On the Record—Event Data Recorders
There’s a feature on several new 2014 motorcycles that the dealer probably won’t tell you about unless you ask. It’s called an Event Data Recorder, or EDR, a kind of “black box” similar to those on airplanes, except that an automotive EDR typically only records a few seconds’ worth of data before, during and after a crash. EDRs have been widely used in automobiles for years, but when I first covered them in the April 2005 issue of Rider, none of the manufacturers were putting them on production motorcycles.
EDRs were first used on cars in the 1970s to record data related to airbag deployment purely in an effort to improve safety, measuring basic things like vehicle speed, throttle position, brake and seatbelt status, the severity of the crash (as measured by a change in velocity over time) and airbag deployment. In the growingly digital years since, as airbags, systems like stability control and automotive tech in general have evolved, EDR use and the amount of data they record has expanded.
To date, EDR installation is voluntary and the data is still primarily used for improving safety, but manufacturers and the legal community have discovered other benefits. Fourteen states have passed laws requiring manufacturers to notify buyers that an EDR is present, and specify that EDR data cannot be used without the vehicle owner’s consent. Nevertheless, EDR data has been accessed to prove or disprove liability in crashes and warranty claims, and the courts have used it to both convict and clear drivers in accidents. Safety advocates, law enforcement, the government and insurers all support the proliferation of EDRs, and now there is proposed federal (NHTSA) rulemaking that would make them mandatory in all “light passenger vehicles” as of September 1, 2014.
With few privacy regulations in this draft rule, if it’s passed, privacy advocates wonder how long it will be before data recording times are increased to several minutes, hours or even constant, law enforcement is allowed to access the data to write speeding tickets or make arrests after the fact, and insurers are constantly monitoring our driving and riding habits.
In response, a bill called the Driver Privacy Act (S. 1925) and a more sweeping one called the Black Box Privacy Protection Act (H.R. 2414), are making their way through committee to Congress. If passed, they will provide strict federal privacy safeguards that—at their core—will make it unlawful for EDR data to be accessed without the consent of the vehicle owner or a court order. Both bills include motorcycles, a nice bit of foresight, because the NHTSA EDR mandate does not.
Which makes it all the more interesting that at least five 2014 motorcycles already have EDRs. Honda seems to be the first to have implemented one on a mass-produced motorcycle, the 2006-2014 Gold Wing Airbag model, not so surprising when you think about the original intent of EDRs—to monitor airbag deployment. But the Kawasaki Ninja 300, Z1000, Ninja 1000 and Ninja ZX-6R certainly don’t have airbags, yet all four of these 2014 models have EDRs. Kawasaki says they’re designed to record things like vehicle speed, engine crankshaft rotational speed and throttle opening, but I imagine they record much more, especially on ABS models. Kawasaki was not using EDRs when I asked back in April 2005, but added that its technicians would “like to see some functional recording ability in future products, mainly for judgment on service and warranty issues, not necessarily crash event data.” Welcome to 2014.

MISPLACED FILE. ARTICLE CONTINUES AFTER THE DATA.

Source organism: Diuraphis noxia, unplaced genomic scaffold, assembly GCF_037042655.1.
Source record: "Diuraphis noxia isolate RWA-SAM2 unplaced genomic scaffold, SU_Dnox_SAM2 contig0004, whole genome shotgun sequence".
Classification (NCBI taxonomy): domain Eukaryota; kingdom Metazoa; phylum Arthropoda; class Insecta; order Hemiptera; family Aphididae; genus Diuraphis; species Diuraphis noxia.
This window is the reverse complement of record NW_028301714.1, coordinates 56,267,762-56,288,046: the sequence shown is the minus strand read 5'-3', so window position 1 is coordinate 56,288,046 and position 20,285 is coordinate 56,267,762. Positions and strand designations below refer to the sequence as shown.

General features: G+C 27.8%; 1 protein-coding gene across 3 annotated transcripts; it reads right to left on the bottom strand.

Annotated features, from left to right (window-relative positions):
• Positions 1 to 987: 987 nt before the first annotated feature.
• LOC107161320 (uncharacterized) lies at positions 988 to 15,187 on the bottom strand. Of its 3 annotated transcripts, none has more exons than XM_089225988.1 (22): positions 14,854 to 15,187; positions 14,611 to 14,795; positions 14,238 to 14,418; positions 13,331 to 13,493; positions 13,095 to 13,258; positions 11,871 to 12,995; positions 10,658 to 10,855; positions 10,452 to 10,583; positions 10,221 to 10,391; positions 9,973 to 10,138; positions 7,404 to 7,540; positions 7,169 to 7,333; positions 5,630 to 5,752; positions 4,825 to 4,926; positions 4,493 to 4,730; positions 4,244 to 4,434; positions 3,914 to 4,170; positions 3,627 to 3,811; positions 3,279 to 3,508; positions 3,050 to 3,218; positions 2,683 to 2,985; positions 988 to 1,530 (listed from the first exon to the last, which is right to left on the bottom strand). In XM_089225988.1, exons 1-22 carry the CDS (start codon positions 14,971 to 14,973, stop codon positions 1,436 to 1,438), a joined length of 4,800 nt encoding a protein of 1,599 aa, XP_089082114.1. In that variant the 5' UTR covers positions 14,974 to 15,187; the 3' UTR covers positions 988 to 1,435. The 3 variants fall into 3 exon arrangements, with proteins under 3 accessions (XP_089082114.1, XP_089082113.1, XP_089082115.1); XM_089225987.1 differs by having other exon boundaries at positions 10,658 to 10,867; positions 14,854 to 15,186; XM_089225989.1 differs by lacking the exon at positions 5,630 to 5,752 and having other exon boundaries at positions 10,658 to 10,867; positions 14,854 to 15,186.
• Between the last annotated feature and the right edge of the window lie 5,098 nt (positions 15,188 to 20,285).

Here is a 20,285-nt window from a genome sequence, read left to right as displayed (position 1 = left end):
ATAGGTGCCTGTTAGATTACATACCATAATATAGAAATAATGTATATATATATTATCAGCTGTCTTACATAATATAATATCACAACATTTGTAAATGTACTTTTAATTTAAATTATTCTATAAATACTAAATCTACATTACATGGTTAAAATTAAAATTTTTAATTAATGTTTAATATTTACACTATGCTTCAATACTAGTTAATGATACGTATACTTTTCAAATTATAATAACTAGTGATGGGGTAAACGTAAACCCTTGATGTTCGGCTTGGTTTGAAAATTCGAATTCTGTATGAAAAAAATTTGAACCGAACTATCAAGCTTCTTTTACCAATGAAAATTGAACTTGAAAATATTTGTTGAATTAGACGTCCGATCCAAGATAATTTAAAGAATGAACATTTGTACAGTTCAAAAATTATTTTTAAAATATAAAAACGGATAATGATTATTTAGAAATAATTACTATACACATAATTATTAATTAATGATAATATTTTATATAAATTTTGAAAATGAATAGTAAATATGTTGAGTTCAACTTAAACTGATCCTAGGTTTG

The manufacturers do seem to care about our privacy. Honda’s policy is that “any data recorded and retained by an EDR during a crash belongs to the vehicle owner, and access to such data should only be obtained with the consent of the vehicle owner or through appropriate legal means.” Kawasaki states essentially the same—that it “will not share EDR information without obtaining your consent, unless required by government authorities, or acting pursuant to lawful authority.” How much weight these policies carry is unclear—I guess you’ll find out when someone in one of the 36 unregulated states wants your data.
\Harley-Davidson, Ducati and Suzuki chose not to comment for this article. However, if they were using EDRs they would probably admit to it like Honda and Kawasaki, because of those 14 states that already require disclosure. The other makers I spoke with (Aprilia, BMW, Indian, KTM, Moto Guzzi, Victory, Star and Yamaha) all said essentially the same thing most did in 2005—that their bikes only record engine and emissions sensor failures, and then only the fact that it was out of its normal operating range, not actual readings over time.
Should we be concerned? EDR advocates argue that if you’re not breaking the law or abusing the machine when an accident or failure occurs, you have nothing to fear from an EDR. And there are certainly plenty of unjust lawsuits and warranty claims against which the manufacturers should use every tool at their disposal. On the other hand, now that the EDR camel’s nose is under the motorcycle tent, how long will it be before insurers make motorcycle EDRs a requirement for coverage, and give themselves access in your policy contract? Will your claim be refused because it was determined you were five mph over the limit when that deer hit you? And shouldn’t we be concerned about a recording device that can’t be turned off, accessed or monitored by the owner in a world that is more and more frequently taking liberties with our privacy?
Sure, maybe I’m overthinking it, but forewarned is forearmed. It certainly can’t hurt to write your member of Congress in support of H.R. 2414 and S. 1925.
(This One Track Mind column was published in the October 2014 issue of Rider magazine.)